Important but underreported news from around the world.
QUOTED: “I’m a young black man from the ghetto but this was culture shock. This is not what I fought for, what I almost died for. This is not what I was supposed to come home to.”
— 26-year-old Iraq veteran Herold Noel, who was injured in Iraq and left homeless and without disability pay until recently (story #15, below).
[o1] “Death of Vodafone engineer linked to Greek Watergate”
[o2] “Employees of contractor barred from Iraq resurrect its business”
[o3] “Aborigines’ health a century behind the rest of Australia”
[o4] “Bolivia claims class shelters U.S. spies”
[o5] “Helping ‘witches’ who live in exile”
[o6] “‘My ancestor traded in human misery'”
FOOD AND HEALTH
[o7] “Antibiotic-free food not necessarily safer for people, study says”
[o8] “Farms may be exempt from pollution reporting rules”
[o9] “Merck faces fish-kill probe”
 “Tuna meltdown”
 “Professors of paranoia?”
 “$1 trillion 9/11 case against Saudis is languishing”
 “Counting the homeless is a high-stakes numbers game”
 “Laptops give hope to the homeless”
 “Many U.S. Iraq War vets return to homelessness”
 “The incredible shrinking newspaper”
TOP STORIES | top
“Death of Vodafone engineer linked to Greek Watergate”
Guardian (U.K.), June 23, 2006
An engineer was found hanged after discovering an “extraordinary” wiretapping network that has implicated the Greek prime minister.
“Employees of contractor barred from Iraq resurrect its business”
Wall Street Journal, June 20, 2006
Contractors who defrauded the government of millions of dollars allegedly opened a Bucharest shell company to stay open.
“Aborigines’ health a century behind the rest of Australia”
Scotsman (U.K.), June 22, 2006
“Appallingly” poor Aboriginal health has resurrected a debate about self-governance versus controversial government “paternalism.”
WORLD | top
“Bolivia claims class shelters U.S. spies”
Associated Press, June 23, 2006
A former U.S. Marine who trained Latin American soldiers attends a class that Bolivian officials say is front for espionage there.
“Helping ‘witches’ who live in exile”
Christian Science Monitor, June 22, 2006
Over 1,000 Ghanaian women have been accused of witchcraft in a tactic that activists say keeps elderly women subservient.
“‘My ancestor traded in human misery'”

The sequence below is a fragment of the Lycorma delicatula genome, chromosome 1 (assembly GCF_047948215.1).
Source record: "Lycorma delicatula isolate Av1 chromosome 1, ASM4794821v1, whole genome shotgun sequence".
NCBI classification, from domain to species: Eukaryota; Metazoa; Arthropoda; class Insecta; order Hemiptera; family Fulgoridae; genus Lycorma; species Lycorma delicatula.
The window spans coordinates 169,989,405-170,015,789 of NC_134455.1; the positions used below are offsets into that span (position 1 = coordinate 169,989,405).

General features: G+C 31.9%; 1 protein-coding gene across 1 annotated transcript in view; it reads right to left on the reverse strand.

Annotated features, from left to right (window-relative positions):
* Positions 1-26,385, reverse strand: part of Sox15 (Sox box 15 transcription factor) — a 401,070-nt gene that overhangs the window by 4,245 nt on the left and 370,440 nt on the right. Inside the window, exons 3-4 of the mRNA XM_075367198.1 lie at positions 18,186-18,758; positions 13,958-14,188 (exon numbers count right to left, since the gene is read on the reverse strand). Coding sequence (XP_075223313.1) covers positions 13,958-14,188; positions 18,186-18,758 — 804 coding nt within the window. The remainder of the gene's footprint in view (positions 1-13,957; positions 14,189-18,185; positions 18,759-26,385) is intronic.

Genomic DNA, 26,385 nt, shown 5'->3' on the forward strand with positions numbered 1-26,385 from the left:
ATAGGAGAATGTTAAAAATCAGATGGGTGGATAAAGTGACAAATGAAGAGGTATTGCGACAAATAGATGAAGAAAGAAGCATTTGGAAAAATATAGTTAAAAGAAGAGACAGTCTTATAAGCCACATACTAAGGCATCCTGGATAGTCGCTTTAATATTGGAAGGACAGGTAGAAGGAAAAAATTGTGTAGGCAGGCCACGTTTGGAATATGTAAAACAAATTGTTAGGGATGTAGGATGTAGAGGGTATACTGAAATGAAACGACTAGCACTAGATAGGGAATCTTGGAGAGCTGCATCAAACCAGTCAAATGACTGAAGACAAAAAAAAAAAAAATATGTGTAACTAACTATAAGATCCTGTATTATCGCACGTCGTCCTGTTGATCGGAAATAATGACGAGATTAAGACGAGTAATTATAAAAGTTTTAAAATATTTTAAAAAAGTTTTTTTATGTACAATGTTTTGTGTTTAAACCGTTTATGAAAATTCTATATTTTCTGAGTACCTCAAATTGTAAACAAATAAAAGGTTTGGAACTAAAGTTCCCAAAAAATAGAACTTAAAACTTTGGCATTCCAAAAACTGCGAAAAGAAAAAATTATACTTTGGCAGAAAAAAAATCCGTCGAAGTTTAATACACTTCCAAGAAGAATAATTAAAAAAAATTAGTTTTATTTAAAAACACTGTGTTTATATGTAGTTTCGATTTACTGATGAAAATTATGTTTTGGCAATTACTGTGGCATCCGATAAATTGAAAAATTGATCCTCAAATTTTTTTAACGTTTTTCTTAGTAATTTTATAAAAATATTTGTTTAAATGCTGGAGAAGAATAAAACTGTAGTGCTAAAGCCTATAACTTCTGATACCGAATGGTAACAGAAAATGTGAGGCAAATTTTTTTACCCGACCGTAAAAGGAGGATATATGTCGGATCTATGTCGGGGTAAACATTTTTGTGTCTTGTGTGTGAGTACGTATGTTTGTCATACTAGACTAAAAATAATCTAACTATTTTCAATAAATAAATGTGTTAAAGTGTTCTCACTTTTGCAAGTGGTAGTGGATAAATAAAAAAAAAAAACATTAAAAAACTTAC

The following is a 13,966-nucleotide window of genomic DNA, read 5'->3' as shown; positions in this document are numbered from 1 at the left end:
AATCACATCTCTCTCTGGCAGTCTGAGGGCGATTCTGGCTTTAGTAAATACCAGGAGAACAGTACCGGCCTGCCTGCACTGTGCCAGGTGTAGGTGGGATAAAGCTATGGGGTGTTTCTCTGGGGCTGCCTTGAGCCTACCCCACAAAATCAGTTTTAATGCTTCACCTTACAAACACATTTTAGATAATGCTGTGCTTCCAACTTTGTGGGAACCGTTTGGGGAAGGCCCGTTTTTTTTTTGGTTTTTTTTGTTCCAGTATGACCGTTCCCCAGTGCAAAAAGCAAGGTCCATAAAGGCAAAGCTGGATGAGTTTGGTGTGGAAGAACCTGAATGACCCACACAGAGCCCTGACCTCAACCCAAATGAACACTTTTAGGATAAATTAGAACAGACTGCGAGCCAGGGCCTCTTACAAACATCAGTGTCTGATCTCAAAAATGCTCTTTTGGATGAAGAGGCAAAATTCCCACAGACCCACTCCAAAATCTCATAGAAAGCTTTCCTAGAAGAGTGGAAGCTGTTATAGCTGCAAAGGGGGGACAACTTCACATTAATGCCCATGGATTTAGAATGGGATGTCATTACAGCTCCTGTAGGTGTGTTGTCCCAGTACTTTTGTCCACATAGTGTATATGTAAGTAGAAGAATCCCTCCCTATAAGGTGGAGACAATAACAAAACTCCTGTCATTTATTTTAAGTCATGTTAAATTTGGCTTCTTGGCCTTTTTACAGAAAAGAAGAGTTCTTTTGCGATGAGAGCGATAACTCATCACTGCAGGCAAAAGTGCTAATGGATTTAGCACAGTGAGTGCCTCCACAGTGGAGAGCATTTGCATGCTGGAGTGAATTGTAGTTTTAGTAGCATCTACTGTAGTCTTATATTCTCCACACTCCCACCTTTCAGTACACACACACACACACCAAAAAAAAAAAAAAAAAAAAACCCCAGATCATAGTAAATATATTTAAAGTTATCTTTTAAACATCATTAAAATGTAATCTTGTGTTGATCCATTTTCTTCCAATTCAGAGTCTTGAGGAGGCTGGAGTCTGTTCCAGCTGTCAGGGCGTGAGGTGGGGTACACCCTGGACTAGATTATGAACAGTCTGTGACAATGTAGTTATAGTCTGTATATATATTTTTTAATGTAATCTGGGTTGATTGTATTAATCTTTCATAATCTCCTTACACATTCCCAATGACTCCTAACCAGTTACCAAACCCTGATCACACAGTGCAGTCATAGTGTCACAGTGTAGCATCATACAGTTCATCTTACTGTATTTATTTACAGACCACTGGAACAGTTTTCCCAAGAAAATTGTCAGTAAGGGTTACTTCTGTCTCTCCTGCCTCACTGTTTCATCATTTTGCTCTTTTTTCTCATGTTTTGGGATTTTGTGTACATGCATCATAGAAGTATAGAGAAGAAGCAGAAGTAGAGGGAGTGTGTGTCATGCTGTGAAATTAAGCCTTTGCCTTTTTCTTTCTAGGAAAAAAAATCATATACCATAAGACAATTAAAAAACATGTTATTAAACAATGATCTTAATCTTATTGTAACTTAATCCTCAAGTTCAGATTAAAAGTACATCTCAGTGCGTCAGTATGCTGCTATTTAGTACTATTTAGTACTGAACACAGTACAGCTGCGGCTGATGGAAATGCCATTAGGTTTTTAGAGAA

BBC (U.K.), June 23, 2006
A descendent of the first English slave trader wore chains in a public apology to a stadium full of Africans.
FOOD AND HEALTH | top
“Antibiotic-free food not necessarily safer for people, study says”
Chicago Tribune, June 24, 2005
A scientist dismissed fears of food industry influence on research that found antibiotics benefit industrially produced livestock.
The company initially did not report that 25 gallons of a cyanide compound had been dumped into a sewer, killing 1,000 fish.
Salon.com, June 22, 2006
The USDA gives millions of nursing mothers vouchers for albacore tuna full of mercury, claiming it is only following FDA guidelines.
9/11 AFTERMATH | top
“$1 trillion 9/11 case against Saudis is languishing”
Staten Island Advance, June 25, 2006
9/11 family members investigating financial links with al Qaeda are hindered by lack of evidence and a report Congress won’t release.
“Professors of paranoia?”
Chronicle of Higher Education, June 23, 2006
A professor’s theory that explosives took down the Twin Towers has made him a star among conspiracy buffs, but an academic pariah.
HOMELESSNESS | top
“Counting the homeless is a high-stakes numbers game”
Los Angeles Times, June 24, 2006
When determining funding, the government undercounts thousands of homeless staying in hotels or with relatives, experts say.
“Laptops give hope to the homeless”
Wired.com, June 22, 2006
Homeless bloggers use the Web to earn income or wage activist campaigns using free hotspots and public libraries.
“Many U.S. Iraq War vets return to homelessness”
Associated Press, June 24, 2006
Disabled soldiers are among 200,000 homeless vets who must fight for government benefits, shelter and support programs.
VIEWPOINT | top
“The incredible shrinking newspaper”
Slate.com, June 24, 2006
Newspapers are “dying profitably,” a columnist claims, forcing innovation and even creating new job niches.
Editor: Julia Scott. Intern: David Agrell
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